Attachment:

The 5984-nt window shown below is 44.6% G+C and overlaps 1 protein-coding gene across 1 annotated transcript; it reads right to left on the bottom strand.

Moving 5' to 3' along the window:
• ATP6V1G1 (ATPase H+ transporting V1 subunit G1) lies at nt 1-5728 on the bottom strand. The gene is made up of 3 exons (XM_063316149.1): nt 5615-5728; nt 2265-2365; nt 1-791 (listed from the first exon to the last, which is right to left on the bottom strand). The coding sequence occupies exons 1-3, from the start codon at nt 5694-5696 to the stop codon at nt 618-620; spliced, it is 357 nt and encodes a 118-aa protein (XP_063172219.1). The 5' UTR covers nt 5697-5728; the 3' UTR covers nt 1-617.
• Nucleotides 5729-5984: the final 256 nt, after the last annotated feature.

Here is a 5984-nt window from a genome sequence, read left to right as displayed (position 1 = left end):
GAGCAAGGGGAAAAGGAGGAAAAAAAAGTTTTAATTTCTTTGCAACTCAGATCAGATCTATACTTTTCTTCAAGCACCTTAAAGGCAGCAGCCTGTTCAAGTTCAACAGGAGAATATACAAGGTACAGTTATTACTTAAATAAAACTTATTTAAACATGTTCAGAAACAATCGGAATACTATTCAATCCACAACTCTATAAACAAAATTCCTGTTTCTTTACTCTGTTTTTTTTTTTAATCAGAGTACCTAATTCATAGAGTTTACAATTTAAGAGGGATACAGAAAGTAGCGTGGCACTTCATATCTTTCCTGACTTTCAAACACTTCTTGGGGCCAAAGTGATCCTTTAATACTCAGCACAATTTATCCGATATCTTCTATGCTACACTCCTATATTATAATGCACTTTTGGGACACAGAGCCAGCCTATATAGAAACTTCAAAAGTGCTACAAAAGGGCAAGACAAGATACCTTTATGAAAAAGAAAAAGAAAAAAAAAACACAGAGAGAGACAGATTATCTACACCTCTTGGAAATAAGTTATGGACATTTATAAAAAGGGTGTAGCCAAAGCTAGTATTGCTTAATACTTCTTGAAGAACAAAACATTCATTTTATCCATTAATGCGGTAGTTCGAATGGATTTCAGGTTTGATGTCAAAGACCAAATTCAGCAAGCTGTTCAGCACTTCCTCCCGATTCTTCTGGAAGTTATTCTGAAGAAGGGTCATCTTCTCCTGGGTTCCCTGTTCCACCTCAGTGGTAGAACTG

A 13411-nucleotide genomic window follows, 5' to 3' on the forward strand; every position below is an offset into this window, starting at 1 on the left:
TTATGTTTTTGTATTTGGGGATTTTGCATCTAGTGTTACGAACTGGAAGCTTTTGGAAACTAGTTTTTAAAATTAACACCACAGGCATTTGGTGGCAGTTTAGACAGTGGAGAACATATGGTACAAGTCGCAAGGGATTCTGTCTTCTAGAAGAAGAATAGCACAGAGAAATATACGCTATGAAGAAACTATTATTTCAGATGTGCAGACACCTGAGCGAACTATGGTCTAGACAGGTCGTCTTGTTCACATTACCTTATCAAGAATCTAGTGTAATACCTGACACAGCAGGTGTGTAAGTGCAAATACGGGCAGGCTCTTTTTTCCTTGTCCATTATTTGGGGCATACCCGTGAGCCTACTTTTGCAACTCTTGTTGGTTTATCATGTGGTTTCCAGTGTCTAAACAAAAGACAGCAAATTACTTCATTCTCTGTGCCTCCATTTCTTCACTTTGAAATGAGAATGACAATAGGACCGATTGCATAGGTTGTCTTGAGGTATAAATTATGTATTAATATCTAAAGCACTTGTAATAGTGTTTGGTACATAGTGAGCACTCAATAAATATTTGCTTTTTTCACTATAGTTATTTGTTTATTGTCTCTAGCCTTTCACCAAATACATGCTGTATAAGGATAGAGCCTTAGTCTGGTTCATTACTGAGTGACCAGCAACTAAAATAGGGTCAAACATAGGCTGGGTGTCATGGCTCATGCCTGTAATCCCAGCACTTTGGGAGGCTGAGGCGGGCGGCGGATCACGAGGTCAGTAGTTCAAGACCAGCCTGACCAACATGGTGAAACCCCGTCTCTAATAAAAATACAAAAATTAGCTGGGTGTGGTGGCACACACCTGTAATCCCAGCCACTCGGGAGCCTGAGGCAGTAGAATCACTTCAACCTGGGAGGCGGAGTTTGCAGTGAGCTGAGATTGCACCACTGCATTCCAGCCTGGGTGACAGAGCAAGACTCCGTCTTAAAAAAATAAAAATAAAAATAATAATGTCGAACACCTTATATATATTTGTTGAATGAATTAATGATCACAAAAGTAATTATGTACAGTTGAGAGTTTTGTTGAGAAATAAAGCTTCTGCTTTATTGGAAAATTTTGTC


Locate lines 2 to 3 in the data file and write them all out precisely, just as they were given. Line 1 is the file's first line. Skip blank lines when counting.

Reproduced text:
Moving 5' to 3' along the window:
• ATP6V1G1 (ATPase H+ transporting V1 subunit G1) lies at nt 1-5728 on the bottom strand. The gene is made up of 3 exons (XM_063316149.1): nt 5615-5728; nt 2265-2365; nt 1-791 (listed from the first exon to the last, which is right to left on the bottom strand). The coding sequence occupies exons 1-3, from the start codon at nt 5694-5696 to the stop codon at nt 618-620; spliced, it is 357 nt and encodes a 118-aa protein (XP_063172219.1). The 5' UTR covers nt 5697-5728; the 3' UTR covers nt 1-617.